Rosa Naday Garmendia, Rituals of Commemoration, as shown at the Utah Museum of Contemporary Art for The Future Isn’t What It Used To Be (2017). Courtesy of UMOCA.

Art on Violence: The Future Isn’t What It Used to Be


Violence surrounds us. In The Future Isn’t What It Used to Be, a group exhibition curated by South Florida–based Susan Caraballo, 10 artists confront us with “manmade atrocities,” not through explicit spectacle or slaughter, but through rumination and social practice. Without pretense, each work demands that we pay attention to the violence that oversaturates our contemporary world—and the ways in which we are complicit. On show in the Utah Museum of Contemporary Art’s (UMOCA) Street and Codec galleries, The Future Isn’t What It Used to Be runs through May 13.

"I.E.D. (Improvised Explosive Device)" (2007) | Leandro Lima and Gisela Motta | Video
Photo: Courtesy of the artists

Toward the entrance of the Street Gallery is Stephanie Syjuco’s Dark Matter (Grey Cloud). The Oakland-based artist explores art as commodity within a late-capitalist society, a theme that rings clear in Dark Matter, which comprises several racks of identical, dark-gray sweatshirts. Syjuco adds another layer to the piece, however, by calling attention to the fraught implications of Trayvon Martin’s black hoodie. Made for the 2013 Miami art fairs, Syjuco’s work came in response to the art community’s unrealized talk of boycotting the art fairs in order to divest from Florida’s economy, in protest of George Zimmerman’s acquittal. Syjuco prompts viewers to question the effectiveness of political action/intention among (art) communities so ingrained within economic institutions and a world that demands black-and-white extremes—not gray.

Nearby is Rosa Naday Garmendia’s ongoing Rituals of Commemoration, in which the Miami-based artist honors Black individuals killed by U.S. law enforcement, beginning with the 1979 fatal beating of Arthur Lee McDuffie. A cultural producer, Garmendia brought Rituals’ social practice to UMOCA for a youth workshop, inviting participants to stencil and spray-paint earth-toned bricks with each individual’s name and year of death. The result is a stacked pavestone wall with far too many emblazoned names, among them Eula Love, Rodney King and Eric Garner. For UMOCA, Garmendia added Siale M. Angilau, a Pacific Islander killed in court in Salt Lake City. Built through a site-specific ritual of collective object making, the installation is a solemn, meditative tribute that helps us grasp the consequences of police racism and militarization.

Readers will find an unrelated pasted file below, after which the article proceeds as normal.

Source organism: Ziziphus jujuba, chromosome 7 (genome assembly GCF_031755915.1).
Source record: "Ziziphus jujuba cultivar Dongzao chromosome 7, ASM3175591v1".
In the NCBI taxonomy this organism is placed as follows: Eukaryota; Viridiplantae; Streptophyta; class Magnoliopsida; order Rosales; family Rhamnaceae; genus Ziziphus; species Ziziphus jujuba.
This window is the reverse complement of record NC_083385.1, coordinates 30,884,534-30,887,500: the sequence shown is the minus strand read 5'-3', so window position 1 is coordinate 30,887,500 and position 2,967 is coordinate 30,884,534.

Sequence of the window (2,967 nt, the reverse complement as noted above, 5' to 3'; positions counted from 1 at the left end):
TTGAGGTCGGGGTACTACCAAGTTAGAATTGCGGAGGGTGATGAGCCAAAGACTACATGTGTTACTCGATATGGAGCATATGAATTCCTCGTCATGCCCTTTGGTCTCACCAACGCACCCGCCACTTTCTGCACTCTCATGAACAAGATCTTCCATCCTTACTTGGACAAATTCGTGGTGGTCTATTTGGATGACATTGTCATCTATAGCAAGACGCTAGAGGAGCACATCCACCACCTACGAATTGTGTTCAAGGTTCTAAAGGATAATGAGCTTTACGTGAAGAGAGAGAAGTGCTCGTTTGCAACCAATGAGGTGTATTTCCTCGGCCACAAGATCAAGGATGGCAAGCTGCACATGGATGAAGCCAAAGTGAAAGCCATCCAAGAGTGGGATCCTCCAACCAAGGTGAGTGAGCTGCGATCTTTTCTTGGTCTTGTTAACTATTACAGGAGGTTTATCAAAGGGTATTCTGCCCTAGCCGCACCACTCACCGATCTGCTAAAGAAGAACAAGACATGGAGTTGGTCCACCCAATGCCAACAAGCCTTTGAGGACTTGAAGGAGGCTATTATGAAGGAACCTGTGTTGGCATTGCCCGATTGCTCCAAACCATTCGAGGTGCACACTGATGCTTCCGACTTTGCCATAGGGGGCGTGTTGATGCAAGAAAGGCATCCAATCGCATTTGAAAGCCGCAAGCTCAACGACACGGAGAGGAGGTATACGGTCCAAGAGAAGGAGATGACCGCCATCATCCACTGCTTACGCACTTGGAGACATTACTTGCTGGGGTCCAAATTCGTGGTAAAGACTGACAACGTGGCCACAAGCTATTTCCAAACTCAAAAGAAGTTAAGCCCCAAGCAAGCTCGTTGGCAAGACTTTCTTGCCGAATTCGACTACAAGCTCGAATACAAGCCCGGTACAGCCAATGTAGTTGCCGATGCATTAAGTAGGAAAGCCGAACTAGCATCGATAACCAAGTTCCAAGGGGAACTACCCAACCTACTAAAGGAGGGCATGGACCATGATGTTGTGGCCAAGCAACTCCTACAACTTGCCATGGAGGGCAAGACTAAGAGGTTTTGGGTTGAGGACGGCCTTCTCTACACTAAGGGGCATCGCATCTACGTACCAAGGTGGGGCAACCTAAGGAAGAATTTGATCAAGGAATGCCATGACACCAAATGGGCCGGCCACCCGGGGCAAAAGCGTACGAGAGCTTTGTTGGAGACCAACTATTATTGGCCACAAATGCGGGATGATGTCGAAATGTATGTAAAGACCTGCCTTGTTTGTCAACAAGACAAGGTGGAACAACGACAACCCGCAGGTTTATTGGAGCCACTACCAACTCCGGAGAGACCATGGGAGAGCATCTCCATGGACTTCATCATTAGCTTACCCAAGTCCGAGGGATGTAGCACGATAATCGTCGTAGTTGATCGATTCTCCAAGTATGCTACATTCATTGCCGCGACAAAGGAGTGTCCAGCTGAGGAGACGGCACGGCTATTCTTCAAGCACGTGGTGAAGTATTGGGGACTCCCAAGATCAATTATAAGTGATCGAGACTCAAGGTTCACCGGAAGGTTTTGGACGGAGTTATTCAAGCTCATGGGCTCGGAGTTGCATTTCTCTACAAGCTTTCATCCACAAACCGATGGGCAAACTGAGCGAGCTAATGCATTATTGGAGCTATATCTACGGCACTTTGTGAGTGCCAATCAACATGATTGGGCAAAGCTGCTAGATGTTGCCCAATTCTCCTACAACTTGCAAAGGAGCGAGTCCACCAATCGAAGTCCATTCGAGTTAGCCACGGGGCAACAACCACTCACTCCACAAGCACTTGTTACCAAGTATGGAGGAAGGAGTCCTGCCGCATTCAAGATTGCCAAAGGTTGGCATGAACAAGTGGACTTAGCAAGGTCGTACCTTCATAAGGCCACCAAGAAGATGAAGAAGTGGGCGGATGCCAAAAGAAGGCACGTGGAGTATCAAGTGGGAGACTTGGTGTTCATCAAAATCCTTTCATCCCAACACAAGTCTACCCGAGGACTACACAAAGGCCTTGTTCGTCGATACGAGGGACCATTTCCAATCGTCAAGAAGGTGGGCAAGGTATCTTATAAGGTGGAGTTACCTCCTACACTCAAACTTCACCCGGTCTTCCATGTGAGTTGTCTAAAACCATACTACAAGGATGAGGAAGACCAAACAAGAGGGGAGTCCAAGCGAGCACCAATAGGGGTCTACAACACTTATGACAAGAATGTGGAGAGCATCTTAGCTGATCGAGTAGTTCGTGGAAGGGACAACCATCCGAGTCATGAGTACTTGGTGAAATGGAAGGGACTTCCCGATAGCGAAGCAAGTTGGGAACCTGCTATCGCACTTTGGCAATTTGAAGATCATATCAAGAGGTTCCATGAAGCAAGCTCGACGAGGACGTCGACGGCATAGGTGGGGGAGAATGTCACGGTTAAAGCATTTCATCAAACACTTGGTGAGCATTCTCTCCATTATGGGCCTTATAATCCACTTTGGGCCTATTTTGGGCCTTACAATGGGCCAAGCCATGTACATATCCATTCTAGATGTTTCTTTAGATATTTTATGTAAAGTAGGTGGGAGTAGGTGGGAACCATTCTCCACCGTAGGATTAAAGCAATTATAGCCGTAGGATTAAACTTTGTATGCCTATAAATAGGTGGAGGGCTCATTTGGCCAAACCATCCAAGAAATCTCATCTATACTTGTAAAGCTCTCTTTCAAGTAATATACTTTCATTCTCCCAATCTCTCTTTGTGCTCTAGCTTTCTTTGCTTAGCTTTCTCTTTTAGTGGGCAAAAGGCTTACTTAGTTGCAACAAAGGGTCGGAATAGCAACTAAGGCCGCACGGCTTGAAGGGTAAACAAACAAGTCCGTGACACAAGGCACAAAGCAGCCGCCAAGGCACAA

Syjuco and Garmendia’s installations reference past and present, but Octavio Abúndez looks mainly to the future. An edition from his larger project, The Future Isn’t What It Used to Be, Abúndez’s Whistle Loudly comes in the form of a series of fake, colorful books arranged on a wall-mounted bookshelf. Here, Abúndez’s library recounts an alternate future for the year 2401, with suggestive and declarative titles like “ALL UTOPIAS HAVE FAILED,” “¿Y?,” “I HAVE SEEN IT ALL” and “WE WERE NEVER HERE.” They’re tongue-in-cheek titles, some referential, some plagiarized, that obliquely hypothesize the future before us.

"Are You OK?" (2009), New York | Antonia Wright | Single channel video
Photo: Courtesy of the artist.

Rounding out the rest of the exhibition are several compelling works of video art, which is fitting, given digital media’s role in desensitizing us to violence. Donna Conlon and Jonathan Harker’s 2015 video, Under the Rug, lends a strange sense of levity to its darker sociopolitical and environmental implications. In the video, two individuals lift up the corners of a piece of grassy turf, under which they matter-of-factly sweep debris. As the mess grows from specks of dirt to piles of trash and broken toys, Under the Rug’s initial sense of playfulness becomes nefarious.

Both capture universal feelings and actions, but while Under the Rug was specifically staged, Antonia Wright’s Are You OK? candidly documents her ongoing performance piece and passersby’s real-life responses. In the two videos, Wright wears a simple black dress and stands on busy New York and Paris street corners, visibly crying. Many strangers pass her. Some notice her and are clearly unsure whether or not to approach; one stops to hug her tight. It’s a take on violence that especially resonates in 2017, when so many of our interactions make their way to that uncomfortable “Are you OK?” By bringing these emotions into the public realm, Wright asks us—and those around us—to gaze unblinkingly into that pain, reminding a bit of poet Lora Mathis in equipping radical softness as a weapon.

The final two works in The Future Isn’t What It Used to Be present a more tense and overt depiction of violence. Leandro Lima and Gisela Mota’s looping I.E.D. (Improvised Explosive Device) shows a loudly pulsing, precarious human heart crafted from the things we consume—soda cans, Marlboro cigarettes—all taped and wired together, on the brink of destructively collapsing or bursting. Ananké Asseff’s two-part Rueda de reconocimiento (LineUp) resides in the Codec Gallery. A small television in the hallway displays live black-and-white footage, and a sign asks visitors to check the monitor to make sure that the interior gallery space is empty before entering. Inside is the motion-activated second part of Rueda: a large screen with five individuals, backs turned, faceless yet threatening, commanding viewers into the role of victim.

From Syjuco’s gray hoodies to Asseff’s startling video affront, The Future Isn’t What It Used to Be detaches violence from the sensational and brutal, attaching it instead to the intimate and the suggestive. The works ask us to examine contemporary, human-made violence from visceral perspectives that are both timely and timeless. Rather than dishearten, Caraballo and the 10 artists challenge us “to create the future in which we want to live.”